Confused as usual...


Anonymous Anonymous said...


5/07/2007 09:17:00 PM  
Anonymous Anonymous said...

that same color corner concept sounds cool with the misaligned opposition, but if white wins than that isn't really opposition right? I too am confused..

5/07/2007 09:19:00 PM  
Blogger Unknown said...

damn endgames baffle me, even when i think i understand them. i've seen the colored corner box thingy, i just wish i "knew it in my bones."

5/07/2007 10:23:00 PM  
Blogger Unknown said...

Once again, Dan Heisman has relevant material:

I think where opposition can be confusing is when its viewed as being a good in itself as opposed to being a means to an end -- that end might be to draw, or invade the enemy camp, or whatever, but its only a tool (one that may or may not be powerful enough to offset other factors of the situation).

For example, in the 2nd diagram (where the king is on c4), the answer to "who has the opposition?" is irrelevant to the outcome because regardless, the white king can advance into (as Heisman refers to it) the "tic tac toe" zone (with a pawn move to spare) and so control the queening square. Black can't prevent his advance to c6.

Looked at another way, In this position, black is powerless to prevent white from getting two squares in front of his pawn (and Black can't reach the pawn) so white will queen.

Only if the black king were on c6 would opposition enter into it (then Black to move loses, White to move draws).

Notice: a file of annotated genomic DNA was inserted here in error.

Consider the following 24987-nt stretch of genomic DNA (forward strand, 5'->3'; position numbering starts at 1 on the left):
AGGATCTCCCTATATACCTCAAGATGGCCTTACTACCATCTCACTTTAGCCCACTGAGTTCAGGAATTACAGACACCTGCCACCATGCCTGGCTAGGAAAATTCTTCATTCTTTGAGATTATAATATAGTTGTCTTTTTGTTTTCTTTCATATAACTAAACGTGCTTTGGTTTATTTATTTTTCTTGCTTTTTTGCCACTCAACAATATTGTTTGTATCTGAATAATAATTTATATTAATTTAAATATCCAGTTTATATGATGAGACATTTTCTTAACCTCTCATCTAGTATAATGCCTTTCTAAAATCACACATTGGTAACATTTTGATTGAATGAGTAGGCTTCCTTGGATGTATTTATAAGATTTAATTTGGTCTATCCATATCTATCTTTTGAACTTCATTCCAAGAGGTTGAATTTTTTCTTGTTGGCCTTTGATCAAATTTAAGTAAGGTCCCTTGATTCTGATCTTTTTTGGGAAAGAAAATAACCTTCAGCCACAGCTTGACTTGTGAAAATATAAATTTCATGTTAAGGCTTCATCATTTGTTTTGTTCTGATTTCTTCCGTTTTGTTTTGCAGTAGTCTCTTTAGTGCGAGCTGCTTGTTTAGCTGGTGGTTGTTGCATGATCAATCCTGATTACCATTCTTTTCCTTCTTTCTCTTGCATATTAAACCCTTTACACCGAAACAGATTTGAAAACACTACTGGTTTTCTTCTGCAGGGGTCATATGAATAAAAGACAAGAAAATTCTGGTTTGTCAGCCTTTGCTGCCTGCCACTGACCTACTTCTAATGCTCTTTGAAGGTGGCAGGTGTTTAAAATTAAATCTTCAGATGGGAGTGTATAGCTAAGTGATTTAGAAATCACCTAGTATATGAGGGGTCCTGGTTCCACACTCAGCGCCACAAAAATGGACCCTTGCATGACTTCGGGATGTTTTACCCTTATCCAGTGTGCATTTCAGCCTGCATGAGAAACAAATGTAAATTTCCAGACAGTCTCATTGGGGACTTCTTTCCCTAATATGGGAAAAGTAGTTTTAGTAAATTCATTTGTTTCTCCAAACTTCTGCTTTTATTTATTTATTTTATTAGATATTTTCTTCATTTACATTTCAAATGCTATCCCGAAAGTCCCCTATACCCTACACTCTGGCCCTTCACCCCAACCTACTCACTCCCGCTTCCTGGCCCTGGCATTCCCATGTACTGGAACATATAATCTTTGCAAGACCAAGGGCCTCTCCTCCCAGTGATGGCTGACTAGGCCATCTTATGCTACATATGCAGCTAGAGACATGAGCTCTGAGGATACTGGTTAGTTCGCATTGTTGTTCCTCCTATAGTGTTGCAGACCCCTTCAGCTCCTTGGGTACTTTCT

So, no (well not much) calculation needed -- just more principles. :-)

5/07/2007 10:57:00 PM  
Blogger hisbestfriend said...

Um that diagram is wrong, right? How can white win? doesn't black win no matter who goes first? What am I missing?

5/08/2007 12:13:00 AM  
Blogger likesforests said...

King and Pawn endings are the bread and butter of a chess player. You must master them if you want to make a stand in more complicated endings! Rook vs Rook and Queen vs Queen are always threatening to simplify. For example, a recent game I played arrived at this position:

View Online Diagram

Should I play 40...Qd6 (defending my b-pawn, but allowing a queen exchange) or 40...Kf7 (abandoning my b-pawn, but avoiding an exchange)? You can only answer that for certain if you *know* whether the resulting pawn endgame would be won, lost, or drawn.

5/08/2007 12:42:00 AM  
Blogger likesforests said...

"Also, what is the definition of being 'in front of' a pawn? Does it always mean on the same file in front of it?"

The answer is here:

Good post. :)

5/08/2007 12:53:00 AM  
Blogger Blue Devil Knight said...

hisbestfriend: you must be referring to the first diagram. That was the point. Opposition doesn't matter in that case. In the second diagram, white wins easily.